Don't be surprised if Tajae Sharpe, a fifth-round pick from unheralded University of Massachusetts, is the Titans' No. 1 receiver when the games start to count.

Sharpe caught all six passes thrown his way for 68 yards, leading the team in both categories, against the Panthers in Week 2 of the preseason.

Even before that breakout performance, Sharpe impressed the Titans so much in offseason workouts and training camp that Dorial Green-Beckham, last year's second-round pick, became expendable and was traded to the Eagles for offensive lineman Dennis Kelly.

Then in the preseason opener Sharpe caught a 31-yard pass from Marcus Mariota on the second play from scrimmage.

Sharpe led the nation with 111 receptions last season. He provides one more reason to be excited about Mariota and the Titans' up-and-coming offense.

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Written by Joe Tetreault | 23 September 2011


Pardon the paraphrase of Jules from Pulp Fiction. I'll readily acknowledge that turn of phrase did not spring forth first when I read Jason Whitlock's anti-statistics musings. It came as I watched The X Factor last night with Mrs. TetreaultVision. The final Dallas contestant came out spouting attitude and proceeded to sing just well enough that his pomposity earned him a cluster of no votes and a dejected march backstage.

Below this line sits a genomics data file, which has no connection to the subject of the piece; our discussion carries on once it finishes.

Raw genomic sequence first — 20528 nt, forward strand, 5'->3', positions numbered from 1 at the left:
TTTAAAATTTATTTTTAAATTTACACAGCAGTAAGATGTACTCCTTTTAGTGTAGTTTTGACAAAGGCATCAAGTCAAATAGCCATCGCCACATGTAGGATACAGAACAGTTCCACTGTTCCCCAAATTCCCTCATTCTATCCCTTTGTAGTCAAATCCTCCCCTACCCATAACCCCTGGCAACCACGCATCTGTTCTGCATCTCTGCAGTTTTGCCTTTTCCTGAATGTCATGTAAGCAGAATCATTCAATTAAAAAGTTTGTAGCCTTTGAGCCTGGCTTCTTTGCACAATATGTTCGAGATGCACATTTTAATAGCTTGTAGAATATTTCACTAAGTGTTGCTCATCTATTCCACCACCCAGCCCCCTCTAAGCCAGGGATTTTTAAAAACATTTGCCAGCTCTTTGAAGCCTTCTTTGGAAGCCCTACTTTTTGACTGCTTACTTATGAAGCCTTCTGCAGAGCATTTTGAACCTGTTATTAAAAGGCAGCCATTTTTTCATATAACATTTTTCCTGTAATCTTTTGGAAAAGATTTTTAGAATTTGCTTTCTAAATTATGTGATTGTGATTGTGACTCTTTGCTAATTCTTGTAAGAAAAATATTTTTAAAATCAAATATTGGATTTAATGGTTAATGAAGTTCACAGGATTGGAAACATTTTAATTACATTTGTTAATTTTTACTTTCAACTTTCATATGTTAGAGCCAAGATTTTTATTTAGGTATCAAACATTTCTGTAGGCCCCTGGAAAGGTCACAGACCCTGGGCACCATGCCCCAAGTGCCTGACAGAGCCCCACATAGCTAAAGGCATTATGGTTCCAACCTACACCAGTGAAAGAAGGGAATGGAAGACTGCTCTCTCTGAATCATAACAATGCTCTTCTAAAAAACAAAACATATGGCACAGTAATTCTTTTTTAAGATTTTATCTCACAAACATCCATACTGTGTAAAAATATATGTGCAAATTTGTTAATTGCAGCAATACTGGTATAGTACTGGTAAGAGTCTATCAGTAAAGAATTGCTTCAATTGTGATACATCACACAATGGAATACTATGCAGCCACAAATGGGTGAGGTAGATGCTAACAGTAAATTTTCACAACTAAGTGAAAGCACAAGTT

I quipped at first, people buy from those they like, a reality driven home as I work to become a successful salesman of enterprise software. But then the thought coalesced into the title of this post, and I've tried applying it to the stories I've read this morning.

Per Whitlock, statistics are ruining sports. Well no, they aren't. They just make a less informed world view increasingly untenable. Need proof? Come and see how readily Whitlock's intellectual bankruptcy shines through by the end of the piece:

I don't know the answer. But I want to discuss and debate it. And I don't want to do it with people who simply want to quote stats. The answers and the questions that make sports special, unique, our collective national pastime, can't be found on a stat sheet. They're in our imaginations and our individual interpretation of what we witness.